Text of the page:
Hexmaps – the old fashioned (stupid) way

Some time ago, a colleague had been impressed by the Guardian’s hexmaps of the 2015 general election. He issued a challenge to try and recreate the basic premise using whatever software and techniques we had available and some uncontraversial data (population and deprivation data).

The basic idea of this is that:

  • constituencies are given a block of hexagons, the amount of which is proportionate to their population;
  • those hexablocks are supposed to look like the constituencies themselves
  • the hexablocks are then stuck together and ‘tessalate’ with eachother
  • the shared borders of the constiuency should be reflected by it’s hexablock
  • the overall aggregation of these hexablocks should look recognisably like the shape of it’s parent (in the Guardian’s case, the UK; in my case, Wakefield district)

Weighting the number of hexagons per LSOA is easy enough.  Designing hexagonal approximations would be time-consuming and I didn’t have the free time at work to do this.

So what if we abandoned the population weighting idea and see if we can ‘fit’ LSOAs to a single hexagon and still get a recognisable overall shape at the end of it?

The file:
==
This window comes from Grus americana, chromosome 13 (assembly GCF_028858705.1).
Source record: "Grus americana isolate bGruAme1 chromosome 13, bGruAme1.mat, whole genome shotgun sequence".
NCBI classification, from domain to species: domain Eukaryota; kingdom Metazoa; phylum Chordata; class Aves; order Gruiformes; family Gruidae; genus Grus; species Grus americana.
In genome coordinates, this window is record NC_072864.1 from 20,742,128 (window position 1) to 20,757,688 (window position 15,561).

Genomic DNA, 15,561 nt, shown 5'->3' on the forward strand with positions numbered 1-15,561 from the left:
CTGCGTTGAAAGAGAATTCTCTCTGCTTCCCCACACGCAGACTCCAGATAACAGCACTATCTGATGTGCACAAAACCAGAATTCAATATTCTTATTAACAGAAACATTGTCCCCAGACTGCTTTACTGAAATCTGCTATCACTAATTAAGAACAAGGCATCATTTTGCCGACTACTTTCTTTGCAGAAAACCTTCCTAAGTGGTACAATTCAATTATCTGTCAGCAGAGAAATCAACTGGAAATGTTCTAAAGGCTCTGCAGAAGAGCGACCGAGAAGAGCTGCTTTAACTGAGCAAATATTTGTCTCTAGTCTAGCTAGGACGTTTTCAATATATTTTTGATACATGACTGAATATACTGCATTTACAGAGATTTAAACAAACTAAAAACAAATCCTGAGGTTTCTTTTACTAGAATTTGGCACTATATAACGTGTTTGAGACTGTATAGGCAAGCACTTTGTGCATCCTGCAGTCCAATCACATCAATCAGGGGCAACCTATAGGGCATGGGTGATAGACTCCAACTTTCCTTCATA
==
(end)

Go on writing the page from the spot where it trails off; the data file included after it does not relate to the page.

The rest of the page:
As I’d been working on LSOA mapping, I opted to work at that level of granularity.  Native support for low levels of UK geographical units is not great in Tableau.  I’d gotten into the habit of creating my own shape files (using a Geocode, PointID and PolyID method) and joining the shapefile to a geocoded dataset.  Plenty of bloat to bog things down!

In comparison, a hexagon only has six points (seven if you include a return to origin)… this should be easy!  At the time, hexbins hadn’t been introduced to Tableau (and I still haven’t made fantastic use of them), so I went with the method described above.

What’s less easy is to programmatically assign a hexagon and its relative position.  It’s even more difficult to do this while reflecting shared borders (hexagon has six, LSOAs have many more… wish I’d thought about that more before I started), and somehow make all this fit together in a way that vaguely resembles the overall picture and sub-district blocks.

Attempts at automating this weren’t successful (why would they be???) and it came down to Eyeball Mk1 and copious geometric reading.

Anyway… the result:

In certain areas, the representation is successful.  I like how the majority of the “hexablocked” sub-district areas look similar to their polygonal originals (Rural is an exception due to the size of some of the LSOAs in the original).  In other ways, the representation fails due to its poor adherence to shared borders.

Short answer is, don’t bother doing it this way.  It’s rubbish.

Bet you’re glad you read this article now, aren’t you?

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